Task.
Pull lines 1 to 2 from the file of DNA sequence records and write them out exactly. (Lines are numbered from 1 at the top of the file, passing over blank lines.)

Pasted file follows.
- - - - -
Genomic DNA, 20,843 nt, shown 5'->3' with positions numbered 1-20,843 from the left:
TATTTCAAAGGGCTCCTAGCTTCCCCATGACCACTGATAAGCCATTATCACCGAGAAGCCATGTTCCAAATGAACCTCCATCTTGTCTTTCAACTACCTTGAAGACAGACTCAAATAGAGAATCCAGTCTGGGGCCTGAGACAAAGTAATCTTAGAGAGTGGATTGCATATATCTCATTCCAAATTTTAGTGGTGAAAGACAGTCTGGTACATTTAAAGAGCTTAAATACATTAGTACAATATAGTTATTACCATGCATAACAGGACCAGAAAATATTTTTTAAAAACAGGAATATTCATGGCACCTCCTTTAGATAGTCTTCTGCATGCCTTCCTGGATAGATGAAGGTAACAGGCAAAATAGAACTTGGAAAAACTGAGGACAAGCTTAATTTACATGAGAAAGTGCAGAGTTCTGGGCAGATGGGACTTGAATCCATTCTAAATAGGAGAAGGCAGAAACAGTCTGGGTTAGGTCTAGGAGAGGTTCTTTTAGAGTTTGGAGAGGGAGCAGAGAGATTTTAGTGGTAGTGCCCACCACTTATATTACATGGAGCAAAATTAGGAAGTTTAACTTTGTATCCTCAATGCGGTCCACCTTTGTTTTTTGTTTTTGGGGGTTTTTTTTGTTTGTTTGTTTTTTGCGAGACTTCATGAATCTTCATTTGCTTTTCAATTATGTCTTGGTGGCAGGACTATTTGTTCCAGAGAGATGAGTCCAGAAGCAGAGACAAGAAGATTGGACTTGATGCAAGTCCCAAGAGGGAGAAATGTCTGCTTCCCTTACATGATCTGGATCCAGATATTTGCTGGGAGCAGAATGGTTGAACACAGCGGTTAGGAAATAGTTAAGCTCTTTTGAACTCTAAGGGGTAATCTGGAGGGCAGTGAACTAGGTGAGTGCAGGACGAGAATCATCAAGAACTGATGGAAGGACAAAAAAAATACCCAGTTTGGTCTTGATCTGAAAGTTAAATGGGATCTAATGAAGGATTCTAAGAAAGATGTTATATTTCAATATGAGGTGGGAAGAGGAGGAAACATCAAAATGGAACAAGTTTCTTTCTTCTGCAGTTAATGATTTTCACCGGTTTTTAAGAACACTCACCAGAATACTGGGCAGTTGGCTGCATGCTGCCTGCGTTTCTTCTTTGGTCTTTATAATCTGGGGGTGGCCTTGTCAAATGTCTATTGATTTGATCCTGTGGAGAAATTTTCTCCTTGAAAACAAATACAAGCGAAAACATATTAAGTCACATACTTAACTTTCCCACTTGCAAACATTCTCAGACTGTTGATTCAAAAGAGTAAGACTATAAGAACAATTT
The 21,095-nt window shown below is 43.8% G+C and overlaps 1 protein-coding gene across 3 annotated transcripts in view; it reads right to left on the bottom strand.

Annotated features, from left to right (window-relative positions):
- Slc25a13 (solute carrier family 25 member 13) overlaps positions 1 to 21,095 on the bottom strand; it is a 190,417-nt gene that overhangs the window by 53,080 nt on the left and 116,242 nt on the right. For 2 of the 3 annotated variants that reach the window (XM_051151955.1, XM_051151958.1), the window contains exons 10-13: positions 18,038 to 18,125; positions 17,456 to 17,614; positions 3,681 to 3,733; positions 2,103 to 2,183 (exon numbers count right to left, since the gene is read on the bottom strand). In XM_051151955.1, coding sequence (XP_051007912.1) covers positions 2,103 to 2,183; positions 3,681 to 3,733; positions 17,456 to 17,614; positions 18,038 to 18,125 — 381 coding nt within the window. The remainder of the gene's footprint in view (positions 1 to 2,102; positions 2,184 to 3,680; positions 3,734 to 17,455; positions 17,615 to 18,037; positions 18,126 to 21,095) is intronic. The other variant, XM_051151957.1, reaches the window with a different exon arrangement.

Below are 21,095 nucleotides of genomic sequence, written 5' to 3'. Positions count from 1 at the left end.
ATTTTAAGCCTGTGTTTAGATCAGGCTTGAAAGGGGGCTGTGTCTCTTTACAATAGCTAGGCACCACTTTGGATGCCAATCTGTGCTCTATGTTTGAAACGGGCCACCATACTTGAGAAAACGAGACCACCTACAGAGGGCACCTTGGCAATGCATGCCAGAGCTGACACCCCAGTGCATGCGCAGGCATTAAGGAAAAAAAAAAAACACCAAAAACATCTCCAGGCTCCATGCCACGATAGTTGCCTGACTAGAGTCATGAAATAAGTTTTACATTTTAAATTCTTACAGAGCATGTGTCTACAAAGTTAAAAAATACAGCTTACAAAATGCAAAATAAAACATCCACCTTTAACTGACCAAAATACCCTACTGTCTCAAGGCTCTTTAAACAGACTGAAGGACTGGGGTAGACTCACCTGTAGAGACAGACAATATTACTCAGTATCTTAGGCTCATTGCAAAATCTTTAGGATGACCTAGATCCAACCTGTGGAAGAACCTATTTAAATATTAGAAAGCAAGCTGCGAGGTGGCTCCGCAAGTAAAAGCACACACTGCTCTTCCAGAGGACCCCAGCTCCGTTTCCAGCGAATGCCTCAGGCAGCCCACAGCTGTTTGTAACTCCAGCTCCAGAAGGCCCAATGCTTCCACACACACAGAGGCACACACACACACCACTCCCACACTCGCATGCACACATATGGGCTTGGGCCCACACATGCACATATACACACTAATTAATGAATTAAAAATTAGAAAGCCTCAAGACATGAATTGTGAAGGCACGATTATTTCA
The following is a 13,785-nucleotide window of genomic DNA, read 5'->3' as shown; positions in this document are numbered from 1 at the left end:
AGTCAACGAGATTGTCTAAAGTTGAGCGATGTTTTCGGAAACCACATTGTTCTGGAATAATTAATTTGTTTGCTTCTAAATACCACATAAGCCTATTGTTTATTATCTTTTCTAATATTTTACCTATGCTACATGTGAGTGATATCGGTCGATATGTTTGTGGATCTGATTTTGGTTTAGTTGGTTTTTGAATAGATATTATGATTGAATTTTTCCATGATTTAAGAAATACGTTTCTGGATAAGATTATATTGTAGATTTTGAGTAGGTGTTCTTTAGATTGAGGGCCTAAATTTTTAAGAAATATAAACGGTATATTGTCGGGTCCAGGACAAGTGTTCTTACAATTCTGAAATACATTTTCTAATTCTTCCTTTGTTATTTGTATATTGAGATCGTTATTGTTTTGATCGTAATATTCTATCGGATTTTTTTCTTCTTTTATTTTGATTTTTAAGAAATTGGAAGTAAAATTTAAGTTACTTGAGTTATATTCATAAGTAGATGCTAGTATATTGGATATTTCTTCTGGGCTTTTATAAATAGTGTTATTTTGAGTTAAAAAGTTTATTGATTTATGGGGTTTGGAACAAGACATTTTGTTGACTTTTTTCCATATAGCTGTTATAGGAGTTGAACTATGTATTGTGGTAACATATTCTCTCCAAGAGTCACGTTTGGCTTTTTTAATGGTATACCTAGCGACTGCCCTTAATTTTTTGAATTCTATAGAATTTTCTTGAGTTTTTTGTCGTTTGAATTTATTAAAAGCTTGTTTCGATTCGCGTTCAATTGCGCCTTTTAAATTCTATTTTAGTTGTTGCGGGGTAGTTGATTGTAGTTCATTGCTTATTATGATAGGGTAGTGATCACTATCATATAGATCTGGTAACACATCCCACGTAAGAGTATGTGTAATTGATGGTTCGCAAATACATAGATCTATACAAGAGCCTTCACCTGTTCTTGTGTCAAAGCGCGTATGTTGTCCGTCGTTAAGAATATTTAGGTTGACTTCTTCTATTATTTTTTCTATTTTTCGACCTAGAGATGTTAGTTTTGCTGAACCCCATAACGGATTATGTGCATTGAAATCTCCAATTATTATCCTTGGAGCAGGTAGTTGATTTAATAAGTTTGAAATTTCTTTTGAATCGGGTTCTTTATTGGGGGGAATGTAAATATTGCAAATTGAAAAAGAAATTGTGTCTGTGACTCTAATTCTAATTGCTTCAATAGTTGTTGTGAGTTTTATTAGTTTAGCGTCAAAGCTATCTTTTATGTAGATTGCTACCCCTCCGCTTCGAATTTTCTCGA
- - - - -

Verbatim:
Genomic DNA, 20,843 nt, shown 5'->3' with positions numbered 1-20,843 from the left:
TATTTCAAAGGGCTCCTAGCTTCCCCATGACCACTGATAAGCCATTATCACCGAGAAGCCATGTTCCAAATGAACCTCCATCTTGTCTTTCAACTACCTTGAAGACAGACTCAAATAGAGAATCCAGTCTGGGGCCTGAGACAAAGTAATCTTAGAGAGTGGATTGCATATATCTCATTCCAAATTTTAGTGGTGAAAGACAGTCTGGTACATTTAAAGAGCTTAAATACATTAGTACAATATAGTTATTACCATGCATAACAGGACCAGAAAATATTTTTTAAAAACAGGAATATTCATGGCACCTCCTTTAGATAGTCTTCTGCATGCCTTCCTGGATAGATGAAGGTAACAGGCAAAATAGAACTTGGAAAAACTGAGGACAAGCTTAATTTACATGAGAAAGTGCAGAGTTCTGGGCAGATGGGACTTGAATCCATTCTAAATAGGAGAAGGCAGAAACAGTCTGGGTTAGGTCTAGGAGAGGTTCTTTTAGAGTTTGGAGAGGGAGCAGAGAGATTTTAGTGGTAGTGCCCACCACTTATATTACATGGAGCAAAATTAGGAAGTTTAACTTTGTATCCTCAATGCGGTCCACCTTTGTTTTTTGTTTTTGGGGGTTTTTTTTGTTTGTTTGTTTTTTGCGAGACTTCATGAATCTTCATTTGCTTTTCAATTATGTCTTGGTGGCAGGACTATTTGTTCCAGAGAGATGAGTCCAGAAGCAGAGACAAGAAGATTGGACTTGATGCAAGTCCCAAGAGGGAGAAATGTCTGCTTCCCTTACATGATCTGGATCCAGATATTTGCTGGGAGCAGAATGGTTGAACACAGCGGTTAGGAAATAGTTAAGCTCTTTTGAACTCTAAGGGGTAATCTGGAGGGCAGTGAACTAGGTGAGTGCAGGACGAGAATCATCAAGAACTGATGGAAGGACAAAAAAAATACCCAGTTTGGTCTTGATCTGAAAGTTAAATGGGATCTAATGAAGGATTCTAAGAAAGATGTTATATTTCAATATGAGGTGGGAAGAGGAGGAAACATCAAAATGGAACAAGTTTCTTTCTTCTGCAGTTAATGATTTTCACCGGTTTTTAAGAACACTCACCAGAATACTGGGCAGTTGGCTGCATGCTGCCTGCGTTTCTTCTTTGGTCTTTATAATCTGGGGGTGGCCTTGTCAAATGTCTATTGATTTGATCCTGTGGAGAAATTTTCTCCTTGAAAACAAATACAAGCGAAAACATATTAAGTCACATACTTAACTTTCCCACTTGCAAACATTCTCAGACTGTTGATTCAAAAGAGTAAGACTATAAGAACAATTT